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The UK’s competition watchdog set up a new unit this month that will focus on how tech giants affect digital markets. The director of this new unit has been giving hints about how it might work once it has legal standing and the power to punish bad platforms and possibly even order structural separation.
In November of last year, the government said it wanted to regulate big tech. It said it would set up a “pro-competition” system to deal with problems in digital markets, such as “winner takes all” network-effect dynamics. It’s not clear when that will happen; the government has only said it will do it as soon as parliamentary time allows.
Since the UK is no longer part of the European Union, it is coming up with its own rules for digital services. EU lawmakers recently proposed a major new set of rules for digital services (the Digital Services Act) and ex ante requirements for the biggest tech companies (the Digital Markets Act).
EU lawmakers have also proposed draft rules for high-risk AI applications, and the UK is working on an online safety bill (a legislative proposal is due this year). This means that a lot of new digital rules are being written right now, and if lawmakers don’t get on the same page, there could be confusing and counterproductive regulatory overlap.
Still, it is likely that the UK and the EU will continue to take different approaches, even though UK lawmakers say they want to work with the rest of the world as they write rules to make sure that a British digital rulebook is similar in spirit, if not in letter, to requirements being made for Internet platforms elsewhere.
The UK’s Digital Markets Unit (DMU) started up earlier this month to help the government as it writes laws to make it official and so that the unit can act as the British watchdog for big tech.
Catherine Batchelor, who is in charge of the DMU, talked about how she wants the unit to work at a conference on Friday. She also talked about some of the powers the unit has told the government it needs to help ministers reach their goal of increasing competition in digital markets that are prone to tipping.
She gave an overview of the issues and said that a new way of regulating digital markets is needed because the way they work has changed. She said that companies that “were once garage startups or started on university campuses [and] are now the most powerful firms in the world.” She also said that tech giants have been able to gain so much market power because digital markets have features like access to data, network effects, and economies of scale that come with platforms.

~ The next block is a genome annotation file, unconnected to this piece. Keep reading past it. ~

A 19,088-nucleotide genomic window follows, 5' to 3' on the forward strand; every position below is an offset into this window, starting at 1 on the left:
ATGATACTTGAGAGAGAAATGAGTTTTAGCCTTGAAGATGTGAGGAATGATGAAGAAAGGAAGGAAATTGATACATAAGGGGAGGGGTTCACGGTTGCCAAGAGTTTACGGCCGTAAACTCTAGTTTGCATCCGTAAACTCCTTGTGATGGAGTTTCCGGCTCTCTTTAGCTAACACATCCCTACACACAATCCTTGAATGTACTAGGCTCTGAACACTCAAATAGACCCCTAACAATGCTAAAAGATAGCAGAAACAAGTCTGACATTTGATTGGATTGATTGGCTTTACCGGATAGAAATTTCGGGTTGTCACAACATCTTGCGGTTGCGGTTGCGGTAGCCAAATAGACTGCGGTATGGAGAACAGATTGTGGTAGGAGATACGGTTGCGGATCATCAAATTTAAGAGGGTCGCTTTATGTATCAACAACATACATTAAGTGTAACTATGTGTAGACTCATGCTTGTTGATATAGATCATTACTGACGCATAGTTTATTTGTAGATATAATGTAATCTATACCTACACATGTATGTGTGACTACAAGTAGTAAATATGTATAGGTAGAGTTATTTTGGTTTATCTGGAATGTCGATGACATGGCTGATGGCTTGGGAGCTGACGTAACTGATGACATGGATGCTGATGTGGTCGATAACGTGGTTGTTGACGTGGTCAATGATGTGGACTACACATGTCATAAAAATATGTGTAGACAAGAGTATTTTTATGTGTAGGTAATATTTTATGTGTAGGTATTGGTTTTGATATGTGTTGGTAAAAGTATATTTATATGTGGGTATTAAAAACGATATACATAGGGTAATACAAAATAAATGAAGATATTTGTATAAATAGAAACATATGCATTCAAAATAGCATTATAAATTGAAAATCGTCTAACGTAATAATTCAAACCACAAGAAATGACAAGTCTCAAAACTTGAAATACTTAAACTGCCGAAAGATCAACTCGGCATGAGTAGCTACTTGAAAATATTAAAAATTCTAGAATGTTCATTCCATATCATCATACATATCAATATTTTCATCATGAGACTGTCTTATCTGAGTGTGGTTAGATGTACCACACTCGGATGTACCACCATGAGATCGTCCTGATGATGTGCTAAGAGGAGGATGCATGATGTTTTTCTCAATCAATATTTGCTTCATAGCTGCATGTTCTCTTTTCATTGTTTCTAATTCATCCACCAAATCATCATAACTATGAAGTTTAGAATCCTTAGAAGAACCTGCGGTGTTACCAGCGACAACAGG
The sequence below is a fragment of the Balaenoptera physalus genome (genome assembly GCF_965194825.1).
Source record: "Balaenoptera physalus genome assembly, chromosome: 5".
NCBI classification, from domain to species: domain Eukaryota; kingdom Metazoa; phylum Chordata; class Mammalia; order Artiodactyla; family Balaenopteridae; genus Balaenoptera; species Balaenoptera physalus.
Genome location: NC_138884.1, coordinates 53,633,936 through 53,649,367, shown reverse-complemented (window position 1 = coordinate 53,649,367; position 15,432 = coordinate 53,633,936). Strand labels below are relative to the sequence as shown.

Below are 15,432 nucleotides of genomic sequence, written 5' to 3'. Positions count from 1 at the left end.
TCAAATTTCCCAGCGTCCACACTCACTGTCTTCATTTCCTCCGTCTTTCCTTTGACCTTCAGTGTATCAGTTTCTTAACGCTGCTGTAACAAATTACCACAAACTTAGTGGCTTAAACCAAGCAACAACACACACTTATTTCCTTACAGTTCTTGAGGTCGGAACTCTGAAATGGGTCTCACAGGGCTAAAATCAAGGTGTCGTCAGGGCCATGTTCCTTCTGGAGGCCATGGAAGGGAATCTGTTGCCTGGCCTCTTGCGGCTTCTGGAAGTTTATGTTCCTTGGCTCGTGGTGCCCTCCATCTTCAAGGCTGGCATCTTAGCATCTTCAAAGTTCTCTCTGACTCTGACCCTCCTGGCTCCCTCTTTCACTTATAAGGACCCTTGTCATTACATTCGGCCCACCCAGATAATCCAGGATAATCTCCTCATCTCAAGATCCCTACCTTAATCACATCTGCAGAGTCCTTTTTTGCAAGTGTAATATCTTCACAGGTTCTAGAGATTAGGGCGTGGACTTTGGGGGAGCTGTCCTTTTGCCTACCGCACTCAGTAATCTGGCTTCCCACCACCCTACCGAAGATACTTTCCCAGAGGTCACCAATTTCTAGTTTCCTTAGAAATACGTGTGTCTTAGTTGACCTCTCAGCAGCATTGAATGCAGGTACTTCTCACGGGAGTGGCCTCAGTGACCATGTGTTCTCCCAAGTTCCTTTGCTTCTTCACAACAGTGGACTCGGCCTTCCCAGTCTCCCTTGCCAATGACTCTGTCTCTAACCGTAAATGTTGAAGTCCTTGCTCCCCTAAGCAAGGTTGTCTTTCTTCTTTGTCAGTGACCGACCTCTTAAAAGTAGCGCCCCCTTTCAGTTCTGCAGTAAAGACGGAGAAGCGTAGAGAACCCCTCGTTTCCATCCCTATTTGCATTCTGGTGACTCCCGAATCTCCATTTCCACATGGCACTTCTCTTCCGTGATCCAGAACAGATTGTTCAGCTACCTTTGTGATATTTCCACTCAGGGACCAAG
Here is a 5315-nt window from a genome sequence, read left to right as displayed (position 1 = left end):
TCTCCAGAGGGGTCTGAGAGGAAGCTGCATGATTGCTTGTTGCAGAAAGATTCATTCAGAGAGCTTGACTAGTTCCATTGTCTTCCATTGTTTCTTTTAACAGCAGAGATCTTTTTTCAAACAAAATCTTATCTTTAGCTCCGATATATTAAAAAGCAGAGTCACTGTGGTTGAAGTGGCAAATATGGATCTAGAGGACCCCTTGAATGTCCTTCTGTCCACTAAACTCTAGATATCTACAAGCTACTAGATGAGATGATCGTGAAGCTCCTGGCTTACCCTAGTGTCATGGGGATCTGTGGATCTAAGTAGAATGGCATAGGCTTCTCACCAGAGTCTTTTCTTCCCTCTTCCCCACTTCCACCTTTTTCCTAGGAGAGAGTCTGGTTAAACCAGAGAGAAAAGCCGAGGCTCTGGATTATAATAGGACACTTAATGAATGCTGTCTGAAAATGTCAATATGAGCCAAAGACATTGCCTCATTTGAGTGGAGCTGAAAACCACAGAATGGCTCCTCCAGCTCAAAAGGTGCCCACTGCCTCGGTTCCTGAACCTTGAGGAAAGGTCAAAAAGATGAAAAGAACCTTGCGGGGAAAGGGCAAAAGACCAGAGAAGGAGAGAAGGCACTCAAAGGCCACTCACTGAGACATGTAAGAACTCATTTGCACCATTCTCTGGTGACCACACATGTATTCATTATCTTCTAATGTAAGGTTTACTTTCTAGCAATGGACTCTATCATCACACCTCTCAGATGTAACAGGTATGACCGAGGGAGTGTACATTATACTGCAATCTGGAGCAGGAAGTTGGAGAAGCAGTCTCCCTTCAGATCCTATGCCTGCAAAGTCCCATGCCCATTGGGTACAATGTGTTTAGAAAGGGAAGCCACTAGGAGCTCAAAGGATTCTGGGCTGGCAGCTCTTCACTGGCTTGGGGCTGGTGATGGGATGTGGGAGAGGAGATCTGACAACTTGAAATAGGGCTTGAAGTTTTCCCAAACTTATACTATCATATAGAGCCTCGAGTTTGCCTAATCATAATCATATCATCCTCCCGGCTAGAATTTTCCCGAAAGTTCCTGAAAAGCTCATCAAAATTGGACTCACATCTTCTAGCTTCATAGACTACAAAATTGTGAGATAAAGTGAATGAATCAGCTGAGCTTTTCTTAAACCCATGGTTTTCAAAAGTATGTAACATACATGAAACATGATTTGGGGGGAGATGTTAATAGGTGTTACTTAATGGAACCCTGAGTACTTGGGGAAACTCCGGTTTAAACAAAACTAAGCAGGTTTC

“You might wonder, ‘What’s wrong with that?’ But I think we see every day how dangerous that is, because firms can take advantage of customers and other businesses that rely on them,” she said.”From a business point of view, that could be the price you pay to sell your goods and services on the marketplace, the price you pay to list your app in an app store, or the price you pay to advertise your goods and services.”
She told consumers that they may be “paying” with their attention or data for free digital goods and services. This raised questions about whether the amount of data users are giving up is a “fair exchange” for what they are getting in return.
On the business side, Batchelor said that “self-preferencing” is one of the “exclusive” practices that tech giants use that is a problem and that the unit will try to fix it. “That will make the digital economy less vibrant as a whole,” she said. “You don’t have new tech companies coming up that can grow like the old ones did.”
She said that the problem with trying to stop unfair (digital) market behaviours with current competition law is that it can’t be “proactive and preventative.” This is why DMU has suggested making rules that stop companies from doing these things in the first place.
She also said that the unit wants to avoid the risk of being too strict. So, unlike the EU’s DMA proposal, it hasn’t backed a list of “dos and don’ts” that would apply to all platforms covered by the regulation.
Instead, she said that it wants more freedom to tailor requirements to specific platforms so that it can take into account each platform’s unique qualities and any changes in the market or how it works.
On the question of who would be covered by the new pro-competition regime, the unit has suggested an “evidence-based assessment” to decide if a company has “strategic market status,” which means they are “in a position that is unlikely to be temporary,” as she put it.
“Our recommendations were that for this regime to apply to a company, the DMU should have to look at whether the company has substantial, stable market power and whether that power gives the company a strategic position,” she said. “We’ll look at the things that might have led to that strong position, like barriers to entry and growth,” he said.
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